• A meeting with Stuart, our Club Secretary at Kingsbridge to assess the new access and to establish what improvements need to be made to finish the work

• Stocking Winterborne Zelston with our previous Game Secretary, Paul Nicholls in Nigel’s absence (who was fishing down under)

• Agreeing to the use of ferrets at Zelston to move along some awkwardly homed rabbits!

• And of course the impacts of Covid-19 writing advice for the Club and getting posted by James on the web-site

 

So all in all, a busy month!

Which is your favourite Club venue and why?

It would have to be Pinnock Lakes at Edmondham. Some years before the top lake at the venue was drained and improved over the past few years, I used to love fishing for trout. Since then, the allure of light tackle float fishing for tench and crucians provides no shortage of motivation to go fishing!

 

In addition, the magical River Crane, adjacent to the lakes, provides excellent stalking opportunities for small brown trout. If you’ve yet to sample this, please do give it a try. It really is enjoyable fishing with the lightest of trout rods!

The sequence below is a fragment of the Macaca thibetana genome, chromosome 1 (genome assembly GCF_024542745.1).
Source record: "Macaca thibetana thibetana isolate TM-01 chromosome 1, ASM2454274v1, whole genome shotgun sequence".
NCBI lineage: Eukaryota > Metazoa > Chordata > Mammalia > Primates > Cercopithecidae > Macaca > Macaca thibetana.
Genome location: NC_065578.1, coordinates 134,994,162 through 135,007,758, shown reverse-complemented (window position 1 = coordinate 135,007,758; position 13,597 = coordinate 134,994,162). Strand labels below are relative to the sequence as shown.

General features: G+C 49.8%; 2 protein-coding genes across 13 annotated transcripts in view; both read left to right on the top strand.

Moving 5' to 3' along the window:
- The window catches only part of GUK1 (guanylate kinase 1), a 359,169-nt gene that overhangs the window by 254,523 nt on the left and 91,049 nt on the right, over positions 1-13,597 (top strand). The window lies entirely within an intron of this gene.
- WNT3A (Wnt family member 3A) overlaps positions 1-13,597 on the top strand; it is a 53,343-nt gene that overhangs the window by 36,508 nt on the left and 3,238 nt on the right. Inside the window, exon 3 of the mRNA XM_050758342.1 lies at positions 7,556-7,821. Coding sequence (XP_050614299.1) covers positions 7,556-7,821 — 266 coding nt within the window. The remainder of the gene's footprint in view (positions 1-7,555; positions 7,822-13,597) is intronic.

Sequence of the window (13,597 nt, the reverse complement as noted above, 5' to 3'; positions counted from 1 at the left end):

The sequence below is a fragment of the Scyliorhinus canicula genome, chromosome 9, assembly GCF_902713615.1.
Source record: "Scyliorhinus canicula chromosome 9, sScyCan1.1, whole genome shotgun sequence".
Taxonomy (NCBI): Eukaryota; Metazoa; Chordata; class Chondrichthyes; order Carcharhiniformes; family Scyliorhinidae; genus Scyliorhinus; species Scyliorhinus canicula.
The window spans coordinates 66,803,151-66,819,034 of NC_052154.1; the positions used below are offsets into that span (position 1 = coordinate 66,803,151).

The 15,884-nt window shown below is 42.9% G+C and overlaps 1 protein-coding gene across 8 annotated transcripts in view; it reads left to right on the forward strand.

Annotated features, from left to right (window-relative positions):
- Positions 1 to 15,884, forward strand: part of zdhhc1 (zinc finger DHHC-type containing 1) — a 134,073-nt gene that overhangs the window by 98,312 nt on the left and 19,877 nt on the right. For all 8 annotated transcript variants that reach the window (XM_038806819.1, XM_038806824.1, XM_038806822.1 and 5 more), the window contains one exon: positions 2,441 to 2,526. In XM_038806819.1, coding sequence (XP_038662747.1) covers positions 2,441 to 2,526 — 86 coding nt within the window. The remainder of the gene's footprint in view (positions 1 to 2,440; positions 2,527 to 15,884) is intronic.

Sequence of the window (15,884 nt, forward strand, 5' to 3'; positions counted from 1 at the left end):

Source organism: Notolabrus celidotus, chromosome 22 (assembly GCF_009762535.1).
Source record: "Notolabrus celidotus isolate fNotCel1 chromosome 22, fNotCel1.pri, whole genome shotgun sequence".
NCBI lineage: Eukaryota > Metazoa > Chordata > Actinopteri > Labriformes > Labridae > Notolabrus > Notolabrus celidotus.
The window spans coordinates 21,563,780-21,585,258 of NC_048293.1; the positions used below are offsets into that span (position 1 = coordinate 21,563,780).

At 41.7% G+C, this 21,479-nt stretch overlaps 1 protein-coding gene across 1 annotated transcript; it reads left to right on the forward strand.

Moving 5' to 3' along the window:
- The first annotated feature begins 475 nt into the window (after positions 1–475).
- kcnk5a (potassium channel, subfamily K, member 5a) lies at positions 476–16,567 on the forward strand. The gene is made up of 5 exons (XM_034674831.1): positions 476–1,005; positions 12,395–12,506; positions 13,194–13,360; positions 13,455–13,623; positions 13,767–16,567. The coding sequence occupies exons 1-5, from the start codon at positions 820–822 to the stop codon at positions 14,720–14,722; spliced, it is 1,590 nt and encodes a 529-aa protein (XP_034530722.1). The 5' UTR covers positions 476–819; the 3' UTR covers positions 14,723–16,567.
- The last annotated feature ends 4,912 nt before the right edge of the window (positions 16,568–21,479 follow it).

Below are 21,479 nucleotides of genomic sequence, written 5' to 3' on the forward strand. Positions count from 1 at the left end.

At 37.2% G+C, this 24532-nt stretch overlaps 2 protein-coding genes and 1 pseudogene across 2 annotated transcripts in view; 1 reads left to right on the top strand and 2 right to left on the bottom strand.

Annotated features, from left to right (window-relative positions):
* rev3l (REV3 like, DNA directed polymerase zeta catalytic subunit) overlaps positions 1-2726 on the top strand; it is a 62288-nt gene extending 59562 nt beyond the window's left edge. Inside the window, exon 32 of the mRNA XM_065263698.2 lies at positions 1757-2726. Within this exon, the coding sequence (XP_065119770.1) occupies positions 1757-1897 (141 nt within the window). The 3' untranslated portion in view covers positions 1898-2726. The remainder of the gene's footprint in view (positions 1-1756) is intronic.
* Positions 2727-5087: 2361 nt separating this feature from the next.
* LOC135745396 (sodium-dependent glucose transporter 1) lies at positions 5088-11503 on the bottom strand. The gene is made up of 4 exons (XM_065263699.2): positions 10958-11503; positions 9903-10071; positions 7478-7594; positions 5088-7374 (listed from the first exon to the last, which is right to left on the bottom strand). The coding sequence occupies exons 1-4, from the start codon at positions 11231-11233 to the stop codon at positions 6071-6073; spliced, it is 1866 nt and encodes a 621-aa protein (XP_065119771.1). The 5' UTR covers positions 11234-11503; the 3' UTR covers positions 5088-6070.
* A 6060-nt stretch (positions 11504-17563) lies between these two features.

What’s been your highlight capture from a Club venue since you first joined?

That’s a tough question, there’s been quite a few!

 

Top of the list would be a 10lb + trout landed by Mrs Hirsh at Rawlsbury. It was a stunning fish and a marvel to catch and land. The fly was tied on by me and I did explain very precisely where to cast, of course!

 

The next would be a lovely 2lb tench landed from Pinnock Lakes, Edmonsham last year. It was caught during the Club committee match, not too long after the reopening. Having spotted the fish feeding in the margins in approximately 6ft of water, I ended up lying flat on a fishing platform in attempt to remain stealthy. A light float rod with red maggot on a size 16 proved the winning formula, also helping me to win the match.